Facebook is gearing up for the launch of their Facebook at Work platform next month. Facebook at Work is the competition for Slack and Yammer, though in my personal experience of using Yammer – it has been a disaster.
I should clarify here that my Yammer problems are not so much with the actual product, which is actually fine and I don’t have a big issue with, but more along the lines of actually implementation that I have experienced in the company group I am part of. That is of course not Yammer’s fault it is more the fault of the company. I believe that they company group I am a part of on Yammer has massively failed, tried to force feed it to staff and jam it down their throats instead of on boarding them and showing the benefits.
Facebook at Work has been a closed beta to a select number of companies since January but it will soon be commercially available to all. Where Facebook could really gain traction in the enterprise social network space is familiarity.
The design is rumoured to be very similar to the current personal Facebook experience, that means users will already have a grasp of where everything is and what they are doing right from the start.
Facebook at Work users will be able to use the “work feed” of posts from colleagues to exchange ideas and assume tasks in a similar way that current enterprise social networks deploy the feed. Facebook at Work will also offer groups as well as Messenger which will have audio and video calling options.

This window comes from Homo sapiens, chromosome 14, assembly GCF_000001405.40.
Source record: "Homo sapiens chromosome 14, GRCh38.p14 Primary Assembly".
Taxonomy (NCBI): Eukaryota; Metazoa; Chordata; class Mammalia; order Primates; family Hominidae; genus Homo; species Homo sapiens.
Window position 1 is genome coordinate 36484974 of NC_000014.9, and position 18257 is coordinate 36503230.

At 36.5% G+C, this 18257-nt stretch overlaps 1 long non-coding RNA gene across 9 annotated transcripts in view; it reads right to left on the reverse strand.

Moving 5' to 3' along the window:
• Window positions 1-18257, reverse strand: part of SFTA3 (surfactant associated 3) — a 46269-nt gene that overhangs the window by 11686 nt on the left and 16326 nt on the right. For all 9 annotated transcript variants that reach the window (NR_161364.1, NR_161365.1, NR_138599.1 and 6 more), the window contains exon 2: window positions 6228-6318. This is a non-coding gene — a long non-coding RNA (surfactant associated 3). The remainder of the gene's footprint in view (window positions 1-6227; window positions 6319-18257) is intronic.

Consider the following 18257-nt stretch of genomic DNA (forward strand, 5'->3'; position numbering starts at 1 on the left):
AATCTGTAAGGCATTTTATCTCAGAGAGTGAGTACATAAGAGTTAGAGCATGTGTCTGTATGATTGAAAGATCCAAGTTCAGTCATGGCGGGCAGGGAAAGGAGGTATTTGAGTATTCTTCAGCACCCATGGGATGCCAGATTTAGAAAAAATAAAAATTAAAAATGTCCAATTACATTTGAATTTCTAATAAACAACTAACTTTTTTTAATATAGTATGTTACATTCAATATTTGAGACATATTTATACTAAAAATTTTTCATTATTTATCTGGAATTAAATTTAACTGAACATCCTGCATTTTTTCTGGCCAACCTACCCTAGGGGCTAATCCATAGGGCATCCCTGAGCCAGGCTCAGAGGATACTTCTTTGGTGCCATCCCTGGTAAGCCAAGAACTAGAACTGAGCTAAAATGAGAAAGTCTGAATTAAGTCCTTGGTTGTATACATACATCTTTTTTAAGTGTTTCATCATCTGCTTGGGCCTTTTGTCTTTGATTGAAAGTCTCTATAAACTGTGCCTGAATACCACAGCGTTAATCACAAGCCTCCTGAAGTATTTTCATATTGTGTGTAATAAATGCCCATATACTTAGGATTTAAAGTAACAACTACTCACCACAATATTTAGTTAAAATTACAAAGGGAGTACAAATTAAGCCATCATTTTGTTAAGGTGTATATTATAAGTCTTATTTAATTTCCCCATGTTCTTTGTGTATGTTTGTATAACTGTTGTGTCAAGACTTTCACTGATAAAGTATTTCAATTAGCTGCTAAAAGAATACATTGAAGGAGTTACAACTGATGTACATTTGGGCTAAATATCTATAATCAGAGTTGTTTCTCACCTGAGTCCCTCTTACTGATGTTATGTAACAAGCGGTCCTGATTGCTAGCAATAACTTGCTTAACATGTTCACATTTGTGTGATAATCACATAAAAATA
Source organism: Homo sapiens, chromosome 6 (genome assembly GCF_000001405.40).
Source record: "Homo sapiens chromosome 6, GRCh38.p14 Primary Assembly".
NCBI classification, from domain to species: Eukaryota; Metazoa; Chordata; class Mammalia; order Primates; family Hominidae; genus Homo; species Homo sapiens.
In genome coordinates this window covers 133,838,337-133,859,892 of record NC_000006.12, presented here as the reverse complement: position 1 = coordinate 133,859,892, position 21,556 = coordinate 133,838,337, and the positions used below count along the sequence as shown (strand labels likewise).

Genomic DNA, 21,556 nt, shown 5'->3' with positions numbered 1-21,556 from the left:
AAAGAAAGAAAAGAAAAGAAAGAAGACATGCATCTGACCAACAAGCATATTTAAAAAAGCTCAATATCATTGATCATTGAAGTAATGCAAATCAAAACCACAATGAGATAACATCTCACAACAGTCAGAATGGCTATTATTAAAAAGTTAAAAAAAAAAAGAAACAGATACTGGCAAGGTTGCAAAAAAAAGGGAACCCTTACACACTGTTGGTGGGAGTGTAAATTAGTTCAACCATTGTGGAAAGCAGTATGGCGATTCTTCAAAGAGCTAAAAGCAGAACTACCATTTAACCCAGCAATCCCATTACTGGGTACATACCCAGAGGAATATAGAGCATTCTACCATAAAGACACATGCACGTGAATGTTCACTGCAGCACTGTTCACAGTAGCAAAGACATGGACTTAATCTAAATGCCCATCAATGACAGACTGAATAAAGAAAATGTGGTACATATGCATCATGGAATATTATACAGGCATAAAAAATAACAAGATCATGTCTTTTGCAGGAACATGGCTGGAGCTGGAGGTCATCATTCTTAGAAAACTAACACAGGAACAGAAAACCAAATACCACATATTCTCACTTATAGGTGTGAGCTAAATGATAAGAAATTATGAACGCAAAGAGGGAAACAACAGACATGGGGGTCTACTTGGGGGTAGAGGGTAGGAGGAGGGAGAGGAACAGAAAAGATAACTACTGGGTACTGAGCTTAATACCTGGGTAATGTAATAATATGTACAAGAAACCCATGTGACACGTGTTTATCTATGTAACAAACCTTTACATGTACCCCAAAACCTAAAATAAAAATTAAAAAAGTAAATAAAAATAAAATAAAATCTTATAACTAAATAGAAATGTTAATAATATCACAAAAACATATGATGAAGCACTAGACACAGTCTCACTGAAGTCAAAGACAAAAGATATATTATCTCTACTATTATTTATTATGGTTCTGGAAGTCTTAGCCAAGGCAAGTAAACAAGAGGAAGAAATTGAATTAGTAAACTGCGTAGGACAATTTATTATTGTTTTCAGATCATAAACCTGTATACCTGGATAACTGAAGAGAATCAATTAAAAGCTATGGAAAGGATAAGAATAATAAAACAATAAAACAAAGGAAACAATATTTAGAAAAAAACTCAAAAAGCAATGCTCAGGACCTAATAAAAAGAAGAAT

As mentioned, the onboarding process for companies and new users should be easier compared to many other tools. People will know how to use it already for the most part. The launch comes as Microsoft removes the ability to purchase Yammer Enterprise as a stand-alone product, while updating Yammer Enterprise to be a more integrated offering in the Office 365 suite.
If you are a business looking for a new platform to collaborate on then Facebook may be about to provide the answer.
In order to appeal to companies, Facebook is offering a pay structure based on monthly active users instead of charging a flat rate. That means you will only be expected to pay based on how active your company is so if you try it out and it turns out not to be a good product for you, at least you won’t be facing a flat rate billing. Employers won’t have to pay Facebook for empty seats.
The pricing has not been revealed yet however there is speculation that it could be $1 to $5 per user.
There will be a difference in design on Facebook at Work where a deep blue bar is present at the top of the page as opposed to the traditional Facebook blue on your personal account. This will enable employers to know what you are really browsing with just a glance. They will be able to tell if you are on your personal Facebook or if you are actually doing some work.
All Facebook has to do now is convince employers they are serious about using Facebook to get work done, not just for fun and games.